July 18

 

Tar Heals Here

 

Two Companies of North Carolinians Arrive Today

 

Companies C and I Second Regiment North Carolina Volunteers arrived in St Augustine this morning to relieve that portion of the Fifth U.S. infantry which will leave this afternoon.

 

The two volunteer companies arrived on a special train at the block and marched directly to the barracks.

 

The two companies number 206 men outside of about a dozen sick left behind who will reach here soon.

 

Maj. John

W. Cotton, of the Third Battalion is in command. The officers of Company ? Capt Jones and second lieutenant Davis, Company I. Capt. Jeffreys 1st Lieutenant and adjutant F. Jekins and 2nd lieutenant B. J. Wotten.

 

Maj. Cotton this morning visited the island fortifications with Capt. Miller ad afterwards the government property at the post was turned over to the new arrivals.

 

After 500 soldiers went in bathing yesterday at South Beach, dressed in nothing but smiles and sunshine, Mr. E. F Joyce who resides with his family at South Beach entered a protest, but he was not in it a little bit.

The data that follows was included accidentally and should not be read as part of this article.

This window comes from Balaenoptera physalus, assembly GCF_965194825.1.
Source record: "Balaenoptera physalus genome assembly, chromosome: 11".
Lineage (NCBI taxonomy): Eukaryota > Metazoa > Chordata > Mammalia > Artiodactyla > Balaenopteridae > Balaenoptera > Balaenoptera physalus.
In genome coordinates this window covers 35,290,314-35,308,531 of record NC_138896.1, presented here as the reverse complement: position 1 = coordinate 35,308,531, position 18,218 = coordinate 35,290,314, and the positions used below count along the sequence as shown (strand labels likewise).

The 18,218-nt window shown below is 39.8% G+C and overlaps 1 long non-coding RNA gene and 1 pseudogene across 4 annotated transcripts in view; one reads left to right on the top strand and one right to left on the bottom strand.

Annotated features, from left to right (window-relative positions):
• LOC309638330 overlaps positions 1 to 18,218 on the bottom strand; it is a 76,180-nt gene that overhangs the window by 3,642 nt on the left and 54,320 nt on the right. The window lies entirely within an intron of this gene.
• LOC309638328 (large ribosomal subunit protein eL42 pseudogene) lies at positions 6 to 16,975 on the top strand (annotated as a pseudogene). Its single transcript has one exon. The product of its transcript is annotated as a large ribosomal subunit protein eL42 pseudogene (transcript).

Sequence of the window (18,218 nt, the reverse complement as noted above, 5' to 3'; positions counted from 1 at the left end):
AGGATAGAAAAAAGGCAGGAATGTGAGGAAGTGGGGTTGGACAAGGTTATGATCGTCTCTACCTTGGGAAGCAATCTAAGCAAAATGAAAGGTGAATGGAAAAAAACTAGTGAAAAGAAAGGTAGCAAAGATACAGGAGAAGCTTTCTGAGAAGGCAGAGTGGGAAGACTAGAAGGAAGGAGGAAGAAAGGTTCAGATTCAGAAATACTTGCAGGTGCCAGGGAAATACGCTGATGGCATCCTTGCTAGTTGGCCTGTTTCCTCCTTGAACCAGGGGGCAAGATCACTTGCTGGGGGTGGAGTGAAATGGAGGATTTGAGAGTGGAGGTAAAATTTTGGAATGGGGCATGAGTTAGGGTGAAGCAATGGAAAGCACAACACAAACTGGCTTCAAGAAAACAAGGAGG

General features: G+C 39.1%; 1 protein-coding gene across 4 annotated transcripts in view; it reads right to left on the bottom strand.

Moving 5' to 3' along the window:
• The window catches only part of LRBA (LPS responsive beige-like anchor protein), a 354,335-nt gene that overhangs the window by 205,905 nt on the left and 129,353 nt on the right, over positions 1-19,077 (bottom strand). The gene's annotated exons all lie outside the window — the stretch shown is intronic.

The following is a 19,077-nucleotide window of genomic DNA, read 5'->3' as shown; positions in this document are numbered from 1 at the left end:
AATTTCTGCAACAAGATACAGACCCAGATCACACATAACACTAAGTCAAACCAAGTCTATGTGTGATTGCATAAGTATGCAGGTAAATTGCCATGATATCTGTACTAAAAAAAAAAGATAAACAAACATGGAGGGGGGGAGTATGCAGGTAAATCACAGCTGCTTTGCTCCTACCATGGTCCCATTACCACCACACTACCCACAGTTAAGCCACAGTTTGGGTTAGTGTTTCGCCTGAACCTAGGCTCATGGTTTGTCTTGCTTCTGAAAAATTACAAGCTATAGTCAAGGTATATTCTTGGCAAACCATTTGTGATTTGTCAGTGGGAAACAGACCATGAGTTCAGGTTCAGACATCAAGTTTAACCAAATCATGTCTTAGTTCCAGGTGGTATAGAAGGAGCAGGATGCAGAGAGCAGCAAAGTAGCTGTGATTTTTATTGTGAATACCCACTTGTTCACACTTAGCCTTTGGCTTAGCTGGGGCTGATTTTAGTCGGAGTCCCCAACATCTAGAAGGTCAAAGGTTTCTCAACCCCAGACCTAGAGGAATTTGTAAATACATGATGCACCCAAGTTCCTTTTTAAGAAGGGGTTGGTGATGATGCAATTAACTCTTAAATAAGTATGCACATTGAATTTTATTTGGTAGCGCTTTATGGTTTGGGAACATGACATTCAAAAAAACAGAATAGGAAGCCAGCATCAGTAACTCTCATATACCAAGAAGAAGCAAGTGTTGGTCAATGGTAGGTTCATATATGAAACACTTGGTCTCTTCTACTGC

The Sheriff's Close Call

 

He is Mobbed by a Thousand Soldiers Yesterday

 

Sheriff Davis had a close call yesterday and only escaped being roughly handled by a mob of about one thousand volunteers through his coolness and persuasive manner of talking.

 


He was endeavoring to protect and assist Officer Benet who had made an arrest and who was followed by hundreds of soldiers intent upon rescuing their comrade from the clutches of the law. Officer Benet was game and held to his man in the face of threats of  lynching and every other species of condign punishment. In the meantime Sheriff Davis was having his hands full attempting to keep the constantly swelling mob off the policeman and his prisoner.